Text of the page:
You are here
What are critical materials? We will be answering that question and more tomorrow during our first Google+ Hangout. | Infographic by Sarah Gerrity, Energy Department.
Last week, we announced that the Energy Department’s Ames Laboratory will lead the new Critical Materials Hub -- a research effort to address supply disruptions for rare earths and other critical materials. But you might be wondering: what are critical materials? We will be answering that question and more during our first Google+ Hangout.
During the discussion, experts will explain what critical materials are, why they are important, and what role the new Critical Materials Hub will play in accelerating the clean energy economy.
We will be taking your questions on critical materials in advance and during the Hangout. Submit your questions by emailing email@example.com, posting in the comments on the Energy Department's Facebook page or Google+ event, or tweeting @ENERGY using #askEnergy.
David Sandalow, DOE Assistant Secretary for Policy and International Affairs, will kick off the conversation. Sandalow helps oversee the Department’s renewable energy, energy efficiency, fossil energy, nuclear energy and electricity delivery programs, and manages international activities at the Department. He is also one of the Department’s leading critical materials experts and directed the 2011 Critical Materials Strategy. He can answer questions about the Department’s interest in this important issue and what the Energy Innovation Hubs are all about.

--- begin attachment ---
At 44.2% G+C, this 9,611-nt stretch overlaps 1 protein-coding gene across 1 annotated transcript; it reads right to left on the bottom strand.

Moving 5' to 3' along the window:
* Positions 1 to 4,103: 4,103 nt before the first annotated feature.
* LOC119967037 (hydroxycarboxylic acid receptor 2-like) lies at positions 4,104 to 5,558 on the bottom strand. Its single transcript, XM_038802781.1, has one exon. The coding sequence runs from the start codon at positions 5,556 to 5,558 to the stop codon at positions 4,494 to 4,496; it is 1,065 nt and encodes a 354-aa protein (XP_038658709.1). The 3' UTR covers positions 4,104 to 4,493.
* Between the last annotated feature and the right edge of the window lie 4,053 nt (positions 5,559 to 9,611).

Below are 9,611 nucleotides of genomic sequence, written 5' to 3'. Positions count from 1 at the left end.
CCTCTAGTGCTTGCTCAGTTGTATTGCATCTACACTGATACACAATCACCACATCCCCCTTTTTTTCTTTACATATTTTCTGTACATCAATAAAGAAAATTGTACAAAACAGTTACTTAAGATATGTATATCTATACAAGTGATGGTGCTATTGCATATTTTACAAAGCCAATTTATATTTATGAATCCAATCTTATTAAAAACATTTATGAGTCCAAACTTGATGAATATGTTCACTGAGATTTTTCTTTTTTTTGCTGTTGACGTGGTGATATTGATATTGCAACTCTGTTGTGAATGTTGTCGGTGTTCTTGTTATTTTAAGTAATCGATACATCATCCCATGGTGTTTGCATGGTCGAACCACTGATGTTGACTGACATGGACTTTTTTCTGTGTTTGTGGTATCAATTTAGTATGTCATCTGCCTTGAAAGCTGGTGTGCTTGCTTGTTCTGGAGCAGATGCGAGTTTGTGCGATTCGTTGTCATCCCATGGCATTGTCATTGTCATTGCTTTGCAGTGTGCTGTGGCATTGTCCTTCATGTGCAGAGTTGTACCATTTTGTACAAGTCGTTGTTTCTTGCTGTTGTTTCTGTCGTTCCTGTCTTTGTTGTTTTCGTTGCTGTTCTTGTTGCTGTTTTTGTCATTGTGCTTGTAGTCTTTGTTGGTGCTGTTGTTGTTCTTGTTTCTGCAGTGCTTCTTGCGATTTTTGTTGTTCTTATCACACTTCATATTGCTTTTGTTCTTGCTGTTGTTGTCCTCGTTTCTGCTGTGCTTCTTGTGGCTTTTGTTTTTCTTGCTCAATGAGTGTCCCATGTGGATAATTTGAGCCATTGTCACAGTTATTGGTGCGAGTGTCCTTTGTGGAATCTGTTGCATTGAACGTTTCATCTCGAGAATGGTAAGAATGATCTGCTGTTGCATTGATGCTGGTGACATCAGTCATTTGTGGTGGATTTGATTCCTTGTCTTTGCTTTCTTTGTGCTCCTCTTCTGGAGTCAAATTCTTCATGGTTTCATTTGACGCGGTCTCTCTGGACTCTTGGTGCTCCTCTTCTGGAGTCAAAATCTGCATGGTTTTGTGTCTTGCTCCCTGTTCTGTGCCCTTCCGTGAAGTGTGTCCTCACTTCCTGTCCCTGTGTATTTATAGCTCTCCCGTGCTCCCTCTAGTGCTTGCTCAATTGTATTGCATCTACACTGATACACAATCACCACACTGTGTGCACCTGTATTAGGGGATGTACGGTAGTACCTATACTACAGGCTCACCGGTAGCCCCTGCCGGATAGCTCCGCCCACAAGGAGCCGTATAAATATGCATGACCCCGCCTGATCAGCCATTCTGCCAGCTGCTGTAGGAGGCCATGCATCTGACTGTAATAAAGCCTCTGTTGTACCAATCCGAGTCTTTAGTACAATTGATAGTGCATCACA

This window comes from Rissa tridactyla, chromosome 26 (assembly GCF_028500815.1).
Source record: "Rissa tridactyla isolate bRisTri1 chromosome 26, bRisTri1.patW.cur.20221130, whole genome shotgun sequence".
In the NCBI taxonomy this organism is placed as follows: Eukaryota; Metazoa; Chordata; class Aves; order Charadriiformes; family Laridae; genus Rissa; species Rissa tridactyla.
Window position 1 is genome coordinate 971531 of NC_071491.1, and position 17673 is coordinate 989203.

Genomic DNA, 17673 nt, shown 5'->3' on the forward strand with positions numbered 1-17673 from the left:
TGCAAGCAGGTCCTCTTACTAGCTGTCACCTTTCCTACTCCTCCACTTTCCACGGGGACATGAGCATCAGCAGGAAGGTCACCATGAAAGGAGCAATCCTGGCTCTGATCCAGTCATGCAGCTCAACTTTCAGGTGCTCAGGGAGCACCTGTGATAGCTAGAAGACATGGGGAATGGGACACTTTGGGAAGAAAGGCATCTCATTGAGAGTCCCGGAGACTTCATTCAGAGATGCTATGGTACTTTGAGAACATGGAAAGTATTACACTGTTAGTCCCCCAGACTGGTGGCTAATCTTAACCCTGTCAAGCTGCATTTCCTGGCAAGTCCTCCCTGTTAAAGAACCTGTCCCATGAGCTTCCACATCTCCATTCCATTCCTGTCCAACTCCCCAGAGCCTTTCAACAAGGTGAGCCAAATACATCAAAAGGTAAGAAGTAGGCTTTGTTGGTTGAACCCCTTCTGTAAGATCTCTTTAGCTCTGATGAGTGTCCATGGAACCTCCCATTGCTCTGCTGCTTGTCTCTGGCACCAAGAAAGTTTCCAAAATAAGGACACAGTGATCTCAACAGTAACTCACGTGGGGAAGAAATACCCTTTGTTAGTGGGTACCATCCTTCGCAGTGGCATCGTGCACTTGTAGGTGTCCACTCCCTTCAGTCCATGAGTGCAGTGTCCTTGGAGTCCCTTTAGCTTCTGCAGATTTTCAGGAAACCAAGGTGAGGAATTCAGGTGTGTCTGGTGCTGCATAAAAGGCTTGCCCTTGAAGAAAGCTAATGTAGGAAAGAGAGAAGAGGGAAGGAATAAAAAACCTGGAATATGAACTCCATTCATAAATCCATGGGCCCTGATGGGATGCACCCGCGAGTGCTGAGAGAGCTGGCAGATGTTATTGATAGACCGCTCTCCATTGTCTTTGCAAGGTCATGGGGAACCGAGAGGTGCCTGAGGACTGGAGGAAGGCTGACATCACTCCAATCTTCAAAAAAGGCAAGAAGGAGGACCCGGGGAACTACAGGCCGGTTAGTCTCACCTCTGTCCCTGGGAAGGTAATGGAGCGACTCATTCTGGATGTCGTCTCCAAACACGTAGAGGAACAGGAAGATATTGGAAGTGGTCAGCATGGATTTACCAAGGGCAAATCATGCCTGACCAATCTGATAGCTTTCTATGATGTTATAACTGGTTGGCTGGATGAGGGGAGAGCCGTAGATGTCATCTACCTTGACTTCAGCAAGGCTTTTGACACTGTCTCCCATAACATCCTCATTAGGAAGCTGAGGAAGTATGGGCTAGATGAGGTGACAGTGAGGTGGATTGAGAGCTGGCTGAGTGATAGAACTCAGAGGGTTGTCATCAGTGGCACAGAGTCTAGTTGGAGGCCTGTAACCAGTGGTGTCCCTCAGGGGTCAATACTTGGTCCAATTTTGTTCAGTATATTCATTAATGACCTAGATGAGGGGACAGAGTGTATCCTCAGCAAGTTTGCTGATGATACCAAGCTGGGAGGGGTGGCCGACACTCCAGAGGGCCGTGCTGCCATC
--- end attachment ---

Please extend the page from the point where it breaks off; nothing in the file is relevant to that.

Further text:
Assistant Secretary Sandalow will be joined by Alex King, the new director of the Critical Materials Hub. Originally trained as a crystallographer and electron microscopist, King has worked on materials used in applications ranging from nuclear reactors to microelectronics. King is currently the director of the Ames Lab -- the leading rare earth research center in the United States. He can answer questions about what the new Critical Materials Hub will do and how they are approaching the entire lifecycle of critical materials.
Steven Duclos, from GE Global Research, will provide insight into GE’s roles both in helping with Hub research and as an industry partner, bringing new technologies and developments from the Critical Materials Hub to the marketplace. As a Chief Scientist at GE Global Research, Duclos has developed a process to evaluate risks related to materials scarcity, as well as a systematic strategy for the company to mitigate these risks. A key element to this strategy includes technology development as it relates to the efforts of the Critical Materials Hub.
We look forward to answering your questions on Tuesday!